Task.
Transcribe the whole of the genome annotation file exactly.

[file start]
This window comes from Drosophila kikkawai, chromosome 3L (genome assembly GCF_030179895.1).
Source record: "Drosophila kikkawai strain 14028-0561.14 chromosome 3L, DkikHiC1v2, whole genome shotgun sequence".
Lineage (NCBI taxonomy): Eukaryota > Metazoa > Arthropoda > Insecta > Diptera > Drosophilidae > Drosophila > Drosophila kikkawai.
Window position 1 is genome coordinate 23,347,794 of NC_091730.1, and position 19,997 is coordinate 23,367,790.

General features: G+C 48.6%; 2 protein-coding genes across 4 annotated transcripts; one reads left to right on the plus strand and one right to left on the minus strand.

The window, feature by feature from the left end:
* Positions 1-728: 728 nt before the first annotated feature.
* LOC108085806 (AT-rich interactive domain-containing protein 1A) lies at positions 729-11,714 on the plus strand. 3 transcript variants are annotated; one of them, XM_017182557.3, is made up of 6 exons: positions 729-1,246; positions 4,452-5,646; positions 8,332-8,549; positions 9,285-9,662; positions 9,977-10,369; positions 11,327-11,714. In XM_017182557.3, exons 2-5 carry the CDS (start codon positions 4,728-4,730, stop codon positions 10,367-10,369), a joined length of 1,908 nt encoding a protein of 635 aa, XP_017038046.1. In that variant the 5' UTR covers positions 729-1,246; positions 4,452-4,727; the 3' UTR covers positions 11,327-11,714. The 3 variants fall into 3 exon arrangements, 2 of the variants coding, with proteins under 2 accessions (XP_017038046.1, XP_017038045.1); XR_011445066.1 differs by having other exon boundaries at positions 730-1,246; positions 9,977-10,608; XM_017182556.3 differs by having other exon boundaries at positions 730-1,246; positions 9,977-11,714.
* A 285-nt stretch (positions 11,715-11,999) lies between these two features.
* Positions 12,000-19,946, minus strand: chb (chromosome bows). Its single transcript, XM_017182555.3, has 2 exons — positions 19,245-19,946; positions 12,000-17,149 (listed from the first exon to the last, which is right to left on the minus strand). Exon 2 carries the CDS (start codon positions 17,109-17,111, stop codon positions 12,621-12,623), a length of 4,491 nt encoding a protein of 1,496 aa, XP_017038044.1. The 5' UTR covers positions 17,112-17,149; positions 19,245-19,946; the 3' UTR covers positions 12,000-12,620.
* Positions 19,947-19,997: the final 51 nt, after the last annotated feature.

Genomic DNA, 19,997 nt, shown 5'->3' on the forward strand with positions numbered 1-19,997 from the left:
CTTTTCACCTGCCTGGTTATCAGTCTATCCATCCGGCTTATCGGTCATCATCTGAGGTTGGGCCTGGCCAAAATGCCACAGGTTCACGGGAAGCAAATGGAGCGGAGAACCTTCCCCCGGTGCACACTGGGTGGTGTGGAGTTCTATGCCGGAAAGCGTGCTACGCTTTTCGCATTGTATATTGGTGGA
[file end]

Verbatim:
This window comes from Drosophila kikkawai, chromosome 3L (genome assembly GCF_030179895.1).
Source record: "Drosophila kikkawai strain 14028-0561.14 chromosome 3L, DkikHiC1v2, whole genome shotgun sequence".
Lineage (NCBI taxonomy): Eukaryota > Metazoa > Arthropoda > Insecta > Diptera > Drosophilidae > Drosophila > Drosophila kikkawai.
Window position 1 is genome coordinate 23,347,794 of NC_091730.1, and position 19,997 is coordinate 23,367,790.

General features: G+C 48.6%; 2 protein-coding genes across 4 annotated transcripts; one reads left to right on the plus strand and one right to left on the minus strand.

The window, feature by feature from the left end:
* Positions 1-728: 728 nt before the first annotated feature.
* LOC108085806 (AT-rich interactive domain-containing protein 1A) lies at positions 729-11,714 on the plus strand. 3 transcript variants are annotated; one of them, XM_017182557.3, is made up of 6 exons: positions 729-1,246; positions 4,452-5,646; positions 8,332-8,549; positions 9,285-9,662; positions 9,977-10,369; positions 11,327-11,714. In XM_017182557.3, exons 2-5 carry the CDS (start codon positions 4,728-4,730, stop codon positions 10,367-10,369), a joined length of 1,908 nt encoding a protein of 635 aa, XP_017038046.1. In that variant the 5' UTR covers positions 729-1,246; positions 4,452-4,727; the 3' UTR covers positions 11,327-11,714. The 3 variants fall into 3 exon arrangements, 2 of the variants coding, with proteins under 2 accessions (XP_017038046.1, XP_017038045.1); XR_011445066.1 differs by having other exon boundaries at positions 730-1,246; positions 9,977-10,608; XM_017182556.3 differs by having other exon boundaries at positions 730-1,246; positions 9,977-11,714.
* A 285-nt stretch (positions 11,715-11,999) lies between these two features.
* Positions 12,000-19,946, minus strand: chb (chromosome bows). Its single transcript, XM_017182555.3, has 2 exons — positions 19,245-19,946; positions 12,000-17,149 (listed from the first exon to the last, which is right to left on the minus strand). Exon 2 carries the CDS (start codon positions 17,109-17,111, stop codon positions 12,621-12,623), a length of 4,491 nt encoding a protein of 1,496 aa, XP_017038044.1. The 5' UTR covers positions 17,112-17,149; positions 19,245-19,946; the 3' UTR covers positions 12,000-12,620.
* Positions 19,947-19,997: the final 51 nt, after the last annotated feature.

Genomic DNA, 19,997 nt, shown 5'->3' on the forward strand with positions numbered 1-19,997 from the left:
CTTTTCACCTGCCTGGTTATCAGTCTATCCATCCGGCTTATCGGTCATCATCTGAGGTTGGGCCTGGCCAAAATGCCACAGGTTCACGGGAAGCAAATGGAGCGGAGAACCTTCCCCCGGTGCACACTGGGTGGTGTGGAGTTCTATGCCGGAAAGCGTGCTACGCTTTTCGCATTGTATATTGGTGGA